Germany would not reach 2020 climate target without pandemic – govt report
Clean Energy Wire
The coronavirus crisis could mean Germany reaches its target of reducing greenhouse gas emissions by 40 percent between 1990 and 2020, according to the government’s 2019 climate protection report. However, without the pandemic’s effects, the additional climate action measures that were introduced over the past years to close a projected gap of several million tonnes of CO₂ equivalents would have been insufficient. “The gap that was projected before the pandemic started could not be closed with these,” the report states. In a statement, environment minister Svenja Schulze said that the government had “learned the right lessons from past failures.” She added that: “With the climate action law, we have ensured that our climate policy is binding, transparent and verifiable.”
The report takes a closer look at how effective additional measures that were decided as part of the Climate Action Programme in 2014 have been and how emissions may evolve by the end of this year. However, the projection for 2020 does not yet take into account the effects of the coronavirus pandemic. Instead, it is based on two reports published in March (here and here), which also formed the basis for the recently published German national energy and climate plan (NECP). Whether Germany actually reaches its greenhouse gas reduction targets in all economic sectors in 2020 will only become clear once the Environment Agency (UBA) publishes the first estimates for this year’s emissions in March 2021. The government is also set to publish its next medium term emissions projections around the same time.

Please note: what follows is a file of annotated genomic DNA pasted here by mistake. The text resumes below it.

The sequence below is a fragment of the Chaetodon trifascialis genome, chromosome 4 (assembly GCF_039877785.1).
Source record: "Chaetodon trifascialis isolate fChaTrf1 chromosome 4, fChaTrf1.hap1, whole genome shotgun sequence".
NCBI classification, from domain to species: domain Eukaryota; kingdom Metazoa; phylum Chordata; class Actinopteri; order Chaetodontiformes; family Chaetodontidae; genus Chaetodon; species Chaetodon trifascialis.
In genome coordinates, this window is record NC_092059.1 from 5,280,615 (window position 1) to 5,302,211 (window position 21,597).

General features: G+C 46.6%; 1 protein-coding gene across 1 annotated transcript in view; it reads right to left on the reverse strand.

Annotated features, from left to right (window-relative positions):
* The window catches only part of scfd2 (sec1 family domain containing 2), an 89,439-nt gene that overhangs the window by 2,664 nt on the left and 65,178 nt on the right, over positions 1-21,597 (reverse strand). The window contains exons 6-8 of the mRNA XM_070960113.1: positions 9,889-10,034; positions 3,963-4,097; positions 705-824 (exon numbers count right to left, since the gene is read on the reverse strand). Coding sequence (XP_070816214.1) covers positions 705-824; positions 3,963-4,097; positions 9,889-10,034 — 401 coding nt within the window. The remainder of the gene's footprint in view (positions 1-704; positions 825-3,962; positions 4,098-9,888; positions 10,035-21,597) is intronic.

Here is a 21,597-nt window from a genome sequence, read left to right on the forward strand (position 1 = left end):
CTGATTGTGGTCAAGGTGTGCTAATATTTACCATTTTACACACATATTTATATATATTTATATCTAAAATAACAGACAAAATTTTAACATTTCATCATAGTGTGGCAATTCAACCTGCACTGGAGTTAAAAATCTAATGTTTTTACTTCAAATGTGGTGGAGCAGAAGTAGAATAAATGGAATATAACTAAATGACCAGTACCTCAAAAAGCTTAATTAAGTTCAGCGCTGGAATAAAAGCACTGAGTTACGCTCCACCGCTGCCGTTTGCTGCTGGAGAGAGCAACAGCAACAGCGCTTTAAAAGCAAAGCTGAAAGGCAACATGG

The assessment that the 2020 target is likely be reached is in line with recent estimates about the coronavirus effects by researchers from the Mercator Research Institute on Global Commons and Climate Change (MCC). The crisis combined with favourable conditions in the electricity sector has led to a significant reduction of greenhouse gas emissions in the first half of 2020. Renewables covered about half of Germany’s power consumption in this period, as coal production plummeted. Overall energy use could drop by up to 12 percent if the pandemic leads to another economic lockdown situation, energy market research group AG Energiebilanzen (AGEB) said recently.
As the report was published, an alliance of civil society actors called for Germany to tighten up its climate change measures by 2030, pointing out the role of the pandemic and a mild winter in lowering energy consumption. “An economic crisis does not make structural change,” Kai Niebert, president of the umbrella group Deutscher Naturschutzring (DNR), said in a statement.